From asking for permission to go to the restroom to asking a question about the rules of procedure, there are numerous situations in which a delegate would raise a “point.” There are three types of points in general: point of personal privilege, point of order, and point of parliamentary inquiry.

Point of Personal Privilege

Normally, this point is used to ensure that a delegate’s personal rights are being taken into account. The following are several more common situations in which a delegate would raise a point of personal privilege:

      1. asking the Chair whether you may use the restroom
      2. asking the delegate that is currently speaking to speak up
      3. asking to turn up/down the air conditioning

Point of Parliamentary Inquiry

If a delegate is not sure about a certain procedure, he/she may raise this point and ask the Chair about it. Here’s an example: “Point of parliamentary inquiry: What are some ways a delegate may yield his/her remaining time?”

Point of Order

This point is used to indicate an instance of improper parliamentary procedure. Now, unless you’re a veteran of Model UN and know all of the ROPs by heart, we wouldn’t suggest you to raise this because it may seem offensive to your Dais team (you don’t want that!). But anyhow, we’re still going to demonstrate how this point is used: “Point of order. The delegate believes that the Chair should not ask delegates how they would like to yield their time during a moderated caucus.”

Voting Procedures

Delegates are allowed to raise motions “for a roll call vote” or “to vote by acclamation.” If neither of these motions are raised, the committee will vote with regular voting procedures.

Roll call vote

A “roll call vote” simply means to vote by roll call. Delegates are allowed to vote “yes,” “no,” “pass,” or “abstain.” If a delegate votes “pass,” he/she may only vote “yes”/”no” upon the second round.


If a delegate had said “present” during roll call of the last session: allowed to vote “yes,” “no,” or “abstain” on documents.

If a delegate had said “present and voting” during roll call of the last session: allowed to only vote “yes” or “no” on documents.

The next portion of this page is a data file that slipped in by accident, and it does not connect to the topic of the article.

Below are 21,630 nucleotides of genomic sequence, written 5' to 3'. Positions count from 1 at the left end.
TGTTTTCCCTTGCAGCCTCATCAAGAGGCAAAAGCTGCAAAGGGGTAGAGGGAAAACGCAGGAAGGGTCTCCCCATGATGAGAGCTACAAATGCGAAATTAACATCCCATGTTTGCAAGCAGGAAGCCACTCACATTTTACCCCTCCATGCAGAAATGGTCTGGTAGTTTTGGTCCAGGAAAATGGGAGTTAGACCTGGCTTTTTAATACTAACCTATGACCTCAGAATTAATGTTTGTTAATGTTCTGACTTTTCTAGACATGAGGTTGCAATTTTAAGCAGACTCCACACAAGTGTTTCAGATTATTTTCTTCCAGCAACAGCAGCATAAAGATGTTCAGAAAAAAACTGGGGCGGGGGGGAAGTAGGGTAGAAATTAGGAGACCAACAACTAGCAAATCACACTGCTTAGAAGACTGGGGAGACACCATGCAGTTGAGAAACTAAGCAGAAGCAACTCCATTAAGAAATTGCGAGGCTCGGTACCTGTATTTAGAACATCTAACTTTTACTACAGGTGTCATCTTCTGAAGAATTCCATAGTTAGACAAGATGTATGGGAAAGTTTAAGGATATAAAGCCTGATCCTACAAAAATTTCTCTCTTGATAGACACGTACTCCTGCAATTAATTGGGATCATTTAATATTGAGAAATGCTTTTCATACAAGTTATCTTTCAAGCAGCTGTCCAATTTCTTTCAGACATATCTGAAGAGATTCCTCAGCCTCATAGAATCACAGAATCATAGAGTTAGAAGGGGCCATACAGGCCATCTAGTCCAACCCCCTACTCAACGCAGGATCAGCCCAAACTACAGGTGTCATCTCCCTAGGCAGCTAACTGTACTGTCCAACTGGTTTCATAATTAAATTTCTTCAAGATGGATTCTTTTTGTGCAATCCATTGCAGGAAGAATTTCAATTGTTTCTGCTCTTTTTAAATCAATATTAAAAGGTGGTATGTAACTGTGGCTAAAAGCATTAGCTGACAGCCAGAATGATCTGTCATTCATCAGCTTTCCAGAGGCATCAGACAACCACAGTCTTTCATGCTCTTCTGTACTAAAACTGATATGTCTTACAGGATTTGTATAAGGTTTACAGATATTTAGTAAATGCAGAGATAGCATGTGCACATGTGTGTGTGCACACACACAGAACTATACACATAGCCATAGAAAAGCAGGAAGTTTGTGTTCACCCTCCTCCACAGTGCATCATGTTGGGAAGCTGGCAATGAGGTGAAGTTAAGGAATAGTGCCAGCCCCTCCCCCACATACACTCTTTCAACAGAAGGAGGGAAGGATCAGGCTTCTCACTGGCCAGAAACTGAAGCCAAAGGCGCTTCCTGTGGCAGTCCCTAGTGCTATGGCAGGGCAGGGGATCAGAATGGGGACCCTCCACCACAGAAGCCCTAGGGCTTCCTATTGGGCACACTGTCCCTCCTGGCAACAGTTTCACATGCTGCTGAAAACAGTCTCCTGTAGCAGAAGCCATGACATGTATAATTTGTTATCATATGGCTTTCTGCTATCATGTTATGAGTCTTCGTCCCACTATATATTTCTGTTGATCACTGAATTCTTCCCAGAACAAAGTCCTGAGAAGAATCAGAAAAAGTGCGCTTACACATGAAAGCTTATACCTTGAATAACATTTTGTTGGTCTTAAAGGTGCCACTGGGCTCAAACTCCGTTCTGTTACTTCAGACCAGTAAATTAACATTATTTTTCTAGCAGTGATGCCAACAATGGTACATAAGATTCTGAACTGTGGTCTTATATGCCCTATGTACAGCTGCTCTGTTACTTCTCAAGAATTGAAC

Vote by Acclamation

Voting by acclamation simply means “to vote by clapping.” This motion is normally raised when there is only only dominant bloc in the committee room and that bloc is sure that no one will oppose its draft resolution. Thus if no one objects this motion and everyone claps when voting, the draft resolution passes.

Standard Voting Procedures

To vote by show of hands.


People make mistakes, and that is okay, as long as you remember to correct them. An amendment makes changes to the flaws of a draft resolution. There are three types of amendments: non-substantial amendments, friendly amendments, and unfriendly amendments. A delegate can submit them directly by sending them to the Chair. Keep in mind that amendments can only be made to draft resolutions (ones that have already been introduced to the floor)!

Non-substantial Amendments

An non-substantial amendment is used to amend mistakes regarding grammar and spelling, and can be applied to both preambulatory and operative clauses

Friendly Amendments

A friendly amendment can be submitted by any delegate in the committee room to amend operative clauses. (premise: all sponsors of the DR must show their approval in order for the amendment to be friendly; if not all sponsors agree with it, it automatically becomes an unfriendly amendment)

It will be announced by the Chair after he/she approves it.

Unfriendly Amendments

An unfriendly amendment can be submitted by any delegate in the committee room to amend operative clauses and must acquire support from at least ⅛ of all delegates in order to be valid for submission

It will be introduced to the floor if they meet the above criteria, then will be debated and voted on by the committee*. If it passes, the amendment will be incorporated into the draft resolution that is being amended


(*** Delegates must raise a motion to “introduce unfriendly amendments.” If the motion passes, a secondary speakers’ list will automatically be established. When delegates are ready to vote on the amendment, they must motion for a “closure of the debate.” This will directly lead to voting procedures for this amendment.)